A huge amount of time we devoted to improving the siege AI to make sure it will provide you with a real challenge being very unpredictable, attacking you from different directions and so on. It is really a big achievement for Shogun 2. Right now we’re showing you a quick fly around the map. That is a castle built on the hill side.

Here you can see that European designs with a city’s square in the center have completely gone. Literally, there is a mountain going all the way down and the ocean behind it. There is no danger coming from this part of the area, but if you study it in more details, you will notice a path going to the bridge, so the AI can decide to send his troops all the way behind your castle to attack you from the rear.

Then we see the first layer, the first part of the castle the enemy will try to storm. There are some gates and fences, and the attackers can try to crush the gates, or climb up the walls. Surely, we would want to defend those points. Then we go up to the second part of the keep. It is the second layer of the castle, where you see features like Fortress Towers. They will automatically engage any attackers by firing arrows out of the windows. Though you might need to put units inside to organize that since they are defensive structures.

Now look at that flag out of the front that could be captured by the attackers. If they do that, they can use our defensive positions against our own forces. So you can seize the points located inside the castle too, and not just garrison the buildings as before. You can also storm the gates, and your forces won’t have to climb up the wall, and will be able to walk right through the main entrance, if it is own by your army.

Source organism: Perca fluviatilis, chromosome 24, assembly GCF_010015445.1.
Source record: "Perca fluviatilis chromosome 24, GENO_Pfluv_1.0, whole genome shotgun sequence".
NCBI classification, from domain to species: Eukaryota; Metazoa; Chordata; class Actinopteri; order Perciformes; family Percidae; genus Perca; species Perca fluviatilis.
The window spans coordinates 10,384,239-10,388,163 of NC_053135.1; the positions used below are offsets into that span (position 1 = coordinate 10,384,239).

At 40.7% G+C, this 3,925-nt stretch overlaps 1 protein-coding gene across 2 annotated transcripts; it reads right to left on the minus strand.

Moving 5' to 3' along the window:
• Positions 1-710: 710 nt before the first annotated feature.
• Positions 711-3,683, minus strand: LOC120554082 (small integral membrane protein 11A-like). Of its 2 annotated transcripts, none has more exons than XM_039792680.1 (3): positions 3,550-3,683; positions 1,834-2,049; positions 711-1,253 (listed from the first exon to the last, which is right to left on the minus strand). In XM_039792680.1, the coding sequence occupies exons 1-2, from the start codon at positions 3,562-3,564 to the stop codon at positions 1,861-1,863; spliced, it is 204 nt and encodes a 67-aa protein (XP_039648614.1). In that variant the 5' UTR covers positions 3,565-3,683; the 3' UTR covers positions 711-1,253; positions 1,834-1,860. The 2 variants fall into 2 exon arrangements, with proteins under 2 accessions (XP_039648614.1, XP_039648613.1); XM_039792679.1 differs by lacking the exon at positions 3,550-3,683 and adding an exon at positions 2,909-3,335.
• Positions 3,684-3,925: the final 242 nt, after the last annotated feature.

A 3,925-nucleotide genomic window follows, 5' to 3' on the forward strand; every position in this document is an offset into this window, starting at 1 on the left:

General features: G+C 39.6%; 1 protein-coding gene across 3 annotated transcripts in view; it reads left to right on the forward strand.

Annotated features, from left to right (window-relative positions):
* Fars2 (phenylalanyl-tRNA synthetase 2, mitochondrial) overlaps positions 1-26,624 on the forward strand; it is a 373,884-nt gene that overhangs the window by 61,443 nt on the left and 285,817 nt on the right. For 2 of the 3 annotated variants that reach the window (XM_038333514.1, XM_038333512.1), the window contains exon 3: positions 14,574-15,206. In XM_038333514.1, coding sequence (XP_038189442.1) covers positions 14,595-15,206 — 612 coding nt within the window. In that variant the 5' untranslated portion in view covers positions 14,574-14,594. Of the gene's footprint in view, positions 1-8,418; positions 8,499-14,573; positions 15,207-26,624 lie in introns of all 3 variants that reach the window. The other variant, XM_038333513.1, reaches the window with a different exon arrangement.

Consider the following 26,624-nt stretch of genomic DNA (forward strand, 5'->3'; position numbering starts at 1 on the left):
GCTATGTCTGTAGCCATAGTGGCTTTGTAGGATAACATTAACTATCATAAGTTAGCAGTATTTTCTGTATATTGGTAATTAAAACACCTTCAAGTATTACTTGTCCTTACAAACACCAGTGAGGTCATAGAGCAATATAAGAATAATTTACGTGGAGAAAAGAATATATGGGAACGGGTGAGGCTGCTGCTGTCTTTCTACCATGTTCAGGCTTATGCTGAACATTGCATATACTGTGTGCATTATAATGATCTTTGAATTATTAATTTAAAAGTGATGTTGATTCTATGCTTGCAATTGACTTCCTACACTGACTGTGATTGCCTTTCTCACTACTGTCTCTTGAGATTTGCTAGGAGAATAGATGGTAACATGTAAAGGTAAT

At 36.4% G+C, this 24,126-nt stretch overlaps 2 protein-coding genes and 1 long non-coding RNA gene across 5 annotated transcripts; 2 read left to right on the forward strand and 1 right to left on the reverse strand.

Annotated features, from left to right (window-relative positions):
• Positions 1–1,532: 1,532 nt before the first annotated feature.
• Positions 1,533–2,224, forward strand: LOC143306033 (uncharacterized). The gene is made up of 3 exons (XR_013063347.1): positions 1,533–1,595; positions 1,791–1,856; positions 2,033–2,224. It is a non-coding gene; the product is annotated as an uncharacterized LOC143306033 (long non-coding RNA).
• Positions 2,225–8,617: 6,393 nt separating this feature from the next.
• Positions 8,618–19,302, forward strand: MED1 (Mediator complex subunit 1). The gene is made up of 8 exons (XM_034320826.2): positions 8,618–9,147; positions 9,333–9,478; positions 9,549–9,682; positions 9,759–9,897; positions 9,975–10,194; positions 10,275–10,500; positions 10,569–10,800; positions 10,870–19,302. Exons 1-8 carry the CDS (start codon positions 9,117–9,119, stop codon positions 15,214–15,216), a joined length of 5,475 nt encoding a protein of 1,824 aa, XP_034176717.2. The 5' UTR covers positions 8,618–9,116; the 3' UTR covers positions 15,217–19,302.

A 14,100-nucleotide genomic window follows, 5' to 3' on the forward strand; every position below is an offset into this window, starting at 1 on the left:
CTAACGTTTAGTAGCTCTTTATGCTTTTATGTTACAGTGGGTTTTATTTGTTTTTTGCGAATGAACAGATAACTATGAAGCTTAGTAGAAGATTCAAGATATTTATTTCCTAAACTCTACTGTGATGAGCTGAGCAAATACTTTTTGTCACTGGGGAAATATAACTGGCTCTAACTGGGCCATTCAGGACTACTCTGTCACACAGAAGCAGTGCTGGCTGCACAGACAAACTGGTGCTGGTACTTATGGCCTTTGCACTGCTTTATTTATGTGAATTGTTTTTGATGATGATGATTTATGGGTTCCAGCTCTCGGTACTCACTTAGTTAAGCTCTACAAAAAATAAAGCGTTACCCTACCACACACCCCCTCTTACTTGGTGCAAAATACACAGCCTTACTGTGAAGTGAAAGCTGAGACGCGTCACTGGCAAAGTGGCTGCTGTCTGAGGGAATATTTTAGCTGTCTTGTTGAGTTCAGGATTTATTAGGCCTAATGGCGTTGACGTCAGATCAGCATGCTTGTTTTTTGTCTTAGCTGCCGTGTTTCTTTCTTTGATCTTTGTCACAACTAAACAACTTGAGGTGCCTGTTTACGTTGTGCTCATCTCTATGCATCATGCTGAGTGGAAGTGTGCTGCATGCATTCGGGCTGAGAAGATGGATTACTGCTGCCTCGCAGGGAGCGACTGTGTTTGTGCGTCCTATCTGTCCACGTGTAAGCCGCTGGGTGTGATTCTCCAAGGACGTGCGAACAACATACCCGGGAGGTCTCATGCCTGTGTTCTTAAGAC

There is a final layer of the castle, which is the major part in the middle with the keep standing right here. Certainly, the ultimate goal and the main victory condition is to capture this keep and hold it. Enemies know how to do that too. You can even burn your own structures. If you don’t want the enemy to take them, just set them on fire.

You can do a lot depending on your play style and the army you have got. You can place archers on the walls, you can rush outside with your main forces to meet the enemy. There are siege weapons as well, which are designed authentically to this historical era. The environment is destructible too, so you can destroy the walls, burn down the huts and the defenses. It already shows a lot of tactical options available in-game allowing to get a much quicker access to the inner area.

- We are really impressed with your story and the game itself. The Total War series is a great addition to the PC market. We can play its games for hours…

- What is your favorite game in the line-up?

- Medieval II: Total War (2006) and yours?

Laurence Tully & Kieran Brigden (The Creative Assembly) – For Laurence it is Rome (2004). As for me that would be a tough choice. I really liked the first Medieval: Total War (2002) game. That was the game I got lost in the most, where I spent the most time in. Although, honestly I’ll add that the concept of Shogun 2. (2011) appeals to me the a lot. I really like its theme. Empire (2009) on the other hand was just so big, it gave you the world to rule, and I loved that idea of colonization going all over the world. It was really fun giving kind of imperial sense to play!

So that’s a mixture for me. The game I played the most was Medieval, the game I enjoyed the most from the mechanics perspective was Empire, it was really big in scale, but Rome also has a special place in my heart. Mostly, Rome is the best game because of the battlefield announcer. The guy who provided all the voices for the battles in Rome. We love how he sounds. Like when you win a battle, he shouted: “The day is ours!”. That guy provided the best voice we ever recorded.  Remember that “Your general thrown his life away…”? There was a lot to enjoy in the series. [Smiles].